EachOneTeachOneTech

Empowering girls and their communities through technology training and education for a brighter future and employment in tech

aka E1T1   |   San Francisco, CA   |  http://www.eachoneteachone.is

Mission

Empowering girls and their communities through technology training and education for a brighter future and employment in tech.

Ruling year info

2015

Executive Director

Mr. Andrew Lewman

Main address

1288 Columbus Avenue

San Francisco, CA 94133 USA

Show more contact info

EIN

47-2642906

NTEE code info

Employment Training (J22)

Other Youth Development N.E.C. (O99)

Computer Science (U41)

IRS filing requirement

This organization is required to file an IRS Form 990-N.

Communication

Programs and results

What we aim to solve

SOURCE: Self-reported by organization

Uniquely Positioned to Meet a Growing Need Women, girls, and members of other underrepresented groups continue to lag worldwide in technical education and training, which leads to the most remunerative work. According to the bureau of Labor Statistics, lack of a technically trained workforce is a leading indicator of poor economic growth in many areas.

Our programs

SOURCE: Self-reported by organization

What are the organization's current programs, how do they measure success, and who do the programs serve?

Summer Technology Delivery Program

Learn to code through photography and videography. Learn website development through graphic design.

Population(s) Served
Women and girls
Economically disadvantaged people

Where we work

Affiliations & memberships

Northeastern University Public Evaluation Labs 2020

Our Sustainable Development Goals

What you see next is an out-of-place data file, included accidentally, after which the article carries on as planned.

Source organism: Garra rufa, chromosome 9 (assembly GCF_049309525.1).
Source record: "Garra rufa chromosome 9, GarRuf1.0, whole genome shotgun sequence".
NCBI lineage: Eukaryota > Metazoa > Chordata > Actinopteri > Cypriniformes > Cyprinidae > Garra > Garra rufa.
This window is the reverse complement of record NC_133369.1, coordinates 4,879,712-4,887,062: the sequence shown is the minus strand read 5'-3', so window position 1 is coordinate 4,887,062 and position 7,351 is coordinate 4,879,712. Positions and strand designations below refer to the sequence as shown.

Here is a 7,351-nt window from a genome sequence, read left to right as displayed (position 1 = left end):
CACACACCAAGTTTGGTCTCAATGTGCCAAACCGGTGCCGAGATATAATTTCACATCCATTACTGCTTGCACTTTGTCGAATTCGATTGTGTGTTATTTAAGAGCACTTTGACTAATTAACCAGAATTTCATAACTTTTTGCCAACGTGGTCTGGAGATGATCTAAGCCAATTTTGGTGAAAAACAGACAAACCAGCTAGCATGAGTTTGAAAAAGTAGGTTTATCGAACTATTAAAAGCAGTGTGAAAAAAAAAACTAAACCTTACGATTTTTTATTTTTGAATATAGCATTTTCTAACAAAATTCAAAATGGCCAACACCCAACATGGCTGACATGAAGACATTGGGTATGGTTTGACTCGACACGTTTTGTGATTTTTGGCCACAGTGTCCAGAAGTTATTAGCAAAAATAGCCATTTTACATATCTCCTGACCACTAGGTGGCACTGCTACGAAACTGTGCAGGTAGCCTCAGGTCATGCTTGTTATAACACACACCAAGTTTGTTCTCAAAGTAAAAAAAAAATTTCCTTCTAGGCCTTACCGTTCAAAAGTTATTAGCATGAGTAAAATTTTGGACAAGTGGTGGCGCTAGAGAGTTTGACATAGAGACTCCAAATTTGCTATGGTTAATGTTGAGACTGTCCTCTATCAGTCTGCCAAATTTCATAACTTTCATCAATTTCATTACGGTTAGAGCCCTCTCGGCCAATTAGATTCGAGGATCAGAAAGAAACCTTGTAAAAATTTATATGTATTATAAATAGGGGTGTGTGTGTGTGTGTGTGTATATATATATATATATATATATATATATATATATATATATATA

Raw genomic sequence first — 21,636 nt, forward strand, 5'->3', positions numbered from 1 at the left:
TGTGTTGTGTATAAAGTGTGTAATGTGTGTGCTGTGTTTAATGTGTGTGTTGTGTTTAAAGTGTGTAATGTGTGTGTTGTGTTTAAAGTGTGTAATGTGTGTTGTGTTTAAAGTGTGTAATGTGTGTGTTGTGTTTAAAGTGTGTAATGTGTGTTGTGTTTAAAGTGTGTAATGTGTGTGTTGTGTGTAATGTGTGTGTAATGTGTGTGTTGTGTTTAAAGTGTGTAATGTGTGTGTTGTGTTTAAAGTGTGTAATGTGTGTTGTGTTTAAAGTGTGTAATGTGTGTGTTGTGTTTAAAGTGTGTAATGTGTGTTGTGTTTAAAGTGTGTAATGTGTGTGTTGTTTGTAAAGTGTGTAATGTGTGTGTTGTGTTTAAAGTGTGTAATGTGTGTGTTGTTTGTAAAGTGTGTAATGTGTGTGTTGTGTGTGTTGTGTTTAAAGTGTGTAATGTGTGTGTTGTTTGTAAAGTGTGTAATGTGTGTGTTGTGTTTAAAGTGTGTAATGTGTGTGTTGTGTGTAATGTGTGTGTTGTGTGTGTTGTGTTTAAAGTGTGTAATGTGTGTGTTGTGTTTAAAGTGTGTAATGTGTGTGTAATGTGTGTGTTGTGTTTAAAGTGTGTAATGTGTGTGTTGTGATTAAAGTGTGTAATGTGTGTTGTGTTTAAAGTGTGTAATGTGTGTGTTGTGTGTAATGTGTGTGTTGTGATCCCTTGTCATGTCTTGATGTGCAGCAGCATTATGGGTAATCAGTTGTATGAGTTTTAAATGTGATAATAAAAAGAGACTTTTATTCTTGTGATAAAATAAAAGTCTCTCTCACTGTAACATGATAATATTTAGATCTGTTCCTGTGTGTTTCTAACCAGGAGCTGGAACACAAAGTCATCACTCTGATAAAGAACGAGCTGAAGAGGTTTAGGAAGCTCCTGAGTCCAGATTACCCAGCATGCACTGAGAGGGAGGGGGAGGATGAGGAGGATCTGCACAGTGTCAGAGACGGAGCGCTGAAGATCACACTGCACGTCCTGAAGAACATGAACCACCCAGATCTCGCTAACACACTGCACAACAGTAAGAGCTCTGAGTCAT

SOURCE: Self-reported by organization

Learn more about Sustainable Development Goals.

Goals & Strategy

SOURCE: Self-reported by organization

Learn about the organization's key goals, strategies, capabilities, and progress.

Charting impact

Four powerful questions that require reflection about what really matters - results.

With years of experience, a tested model, and long-standing partnerships with educational and community partners, EachOneTeachOne is uniquely positioned to contribute to meeting the goal of closing the gap between the supply of technically skilled workers and the demands of a digital economy. ​

Philosophy
Research shows that girls, women, and members of other groups are under-represented in technology fields in school, and in technology-related employment. Technical jobs are among the most flexible and highest- paying. Lack of economic self-sufficiency resulting from gender and other inequality in education, training and employment reaps a grim harvest. For example, it is one of the top reasons drawing and then trapping women into unhealthy relationships all over the world, creating sad conditions and pulling area economies down with them into a cycle of stagnation.